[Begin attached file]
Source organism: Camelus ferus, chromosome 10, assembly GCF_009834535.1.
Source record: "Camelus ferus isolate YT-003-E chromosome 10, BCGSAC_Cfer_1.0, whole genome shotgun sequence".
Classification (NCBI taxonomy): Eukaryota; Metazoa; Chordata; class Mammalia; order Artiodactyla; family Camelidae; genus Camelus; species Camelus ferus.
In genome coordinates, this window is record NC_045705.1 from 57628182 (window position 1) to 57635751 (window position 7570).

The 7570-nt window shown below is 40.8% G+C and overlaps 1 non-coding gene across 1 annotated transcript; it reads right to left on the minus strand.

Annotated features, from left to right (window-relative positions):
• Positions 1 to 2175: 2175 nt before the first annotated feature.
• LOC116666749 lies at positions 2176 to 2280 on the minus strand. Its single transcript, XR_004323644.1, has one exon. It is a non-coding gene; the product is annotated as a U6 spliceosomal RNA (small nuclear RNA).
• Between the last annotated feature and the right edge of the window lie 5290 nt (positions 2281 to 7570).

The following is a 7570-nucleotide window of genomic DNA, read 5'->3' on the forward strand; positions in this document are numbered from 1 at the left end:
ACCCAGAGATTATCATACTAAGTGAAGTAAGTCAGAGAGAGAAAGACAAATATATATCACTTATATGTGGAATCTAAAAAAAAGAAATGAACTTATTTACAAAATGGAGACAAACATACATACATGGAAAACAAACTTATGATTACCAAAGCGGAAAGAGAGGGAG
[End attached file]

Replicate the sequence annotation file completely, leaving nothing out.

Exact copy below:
Source organism: Camelus ferus, chromosome 10, assembly GCF_009834535.1.
Source record: "Camelus ferus isolate YT-003-E chromosome 10, BCGSAC_Cfer_1.0, whole genome shotgun sequence".
Classification (NCBI taxonomy): Eukaryota; Metazoa; Chordata; class Mammalia; order Artiodactyla; family Camelidae; genus Camelus; species Camelus ferus.
In genome coordinates, this window is record NC_045705.1 from 57628182 (window position 1) to 57635751 (window position 7570).

The 7570-nt window shown below is 40.8% G+C and overlaps 1 non-coding gene across 1 annotated transcript; it reads right to left on the minus strand.

Annotated features, from left to right (window-relative positions):
• Positions 1 to 2175: 2175 nt before the first annotated feature.
• LOC116666749 lies at positions 2176 to 2280 on the minus strand. Its single transcript, XR_004323644.1, has one exon. It is a non-coding gene; the product is annotated as a U6 spliceosomal RNA (small nuclear RNA).
• Between the last annotated feature and the right edge of the window lie 5290 nt (positions 2281 to 7570).

The following is a 7570-nucleotide window of genomic DNA, read 5'->3' on the forward strand; positions in this document are numbered from 1 at the left end:
ACCCAGAGATTATCATACTAAGTGAAGTAAGTCAGAGAGAGAAAGACAAATATATATCACTTATATGTGGAATCTAAAAAAAAGAAATGAACTTATTTACAAAATGGAGACAAACATACATACATGGAAAACAAACTTATGATTACCAAAGCGGAAAGAGAGGGAG